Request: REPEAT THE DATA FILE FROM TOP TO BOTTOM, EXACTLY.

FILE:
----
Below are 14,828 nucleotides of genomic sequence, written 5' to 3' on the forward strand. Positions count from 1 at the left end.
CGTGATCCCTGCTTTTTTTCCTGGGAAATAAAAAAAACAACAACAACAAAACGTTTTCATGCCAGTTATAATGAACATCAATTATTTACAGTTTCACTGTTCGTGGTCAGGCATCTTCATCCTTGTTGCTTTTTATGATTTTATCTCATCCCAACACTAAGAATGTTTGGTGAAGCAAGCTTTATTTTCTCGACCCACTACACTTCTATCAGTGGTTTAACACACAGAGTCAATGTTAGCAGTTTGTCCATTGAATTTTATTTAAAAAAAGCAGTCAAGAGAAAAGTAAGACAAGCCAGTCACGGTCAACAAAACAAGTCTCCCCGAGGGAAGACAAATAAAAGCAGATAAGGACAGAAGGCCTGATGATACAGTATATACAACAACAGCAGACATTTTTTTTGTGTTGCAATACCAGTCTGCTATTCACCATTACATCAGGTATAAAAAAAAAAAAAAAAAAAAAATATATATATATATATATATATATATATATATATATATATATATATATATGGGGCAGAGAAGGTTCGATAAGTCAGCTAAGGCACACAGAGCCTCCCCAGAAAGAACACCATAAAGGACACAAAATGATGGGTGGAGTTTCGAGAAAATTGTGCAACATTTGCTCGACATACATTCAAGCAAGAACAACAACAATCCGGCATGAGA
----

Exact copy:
Below are 14,828 nucleotides of genomic sequence, written 5' to 3' on the forward strand. Positions count from 1 at the left end.
CGTGATCCCTGCTTTTTTTCCTGGGAAATAAAAAAAACAACAACAACAAAACGTTTTCATGCCAGTTATAATGAACATCAATTATTTACAGTTTCACTGTTCGTGGTCAGGCATCTTCATCCTTGTTGCTTTTTATGATTTTATCTCATCCCAACACTAAGAATGTTTGGTGAAGCAAGCTTTATTTTCTCGACCCACTACACTTCTATCAGTGGTTTAACACACAGAGTCAATGTTAGCAGTTTGTCCATTGAATTTTATTTAAAAAAAGCAGTCAAGAGAAAAGTAAGACAAGCCAGTCACGGTCAACAAAACAAGTCTCCCCGAGGGAAGACAAATAAAAGCAGATAAGGACAGAAGGCCTGATGATACAGTATATACAACAACAGCAGACATTTTTTTTGTGTTGCAATACCAGTCTGCTATTCACCATTACATCAGGTATAAAAAAAAAAAAAAAAAAAAAATATATATATATATATATATATATATATATATATATATATATATATATATGGGGCAGAGAAGGTTCGATAAGTCAGCTAAGGCACACAGAGCCTCCCCAGAAAGAACACCATAAAGGACACAAAATGATGGGTGGAGTTTCGAGAAAATTGTGCAACATTTGCTCGACATACATTCAAGCAAGAACAACAACAATCCGGCATGAGA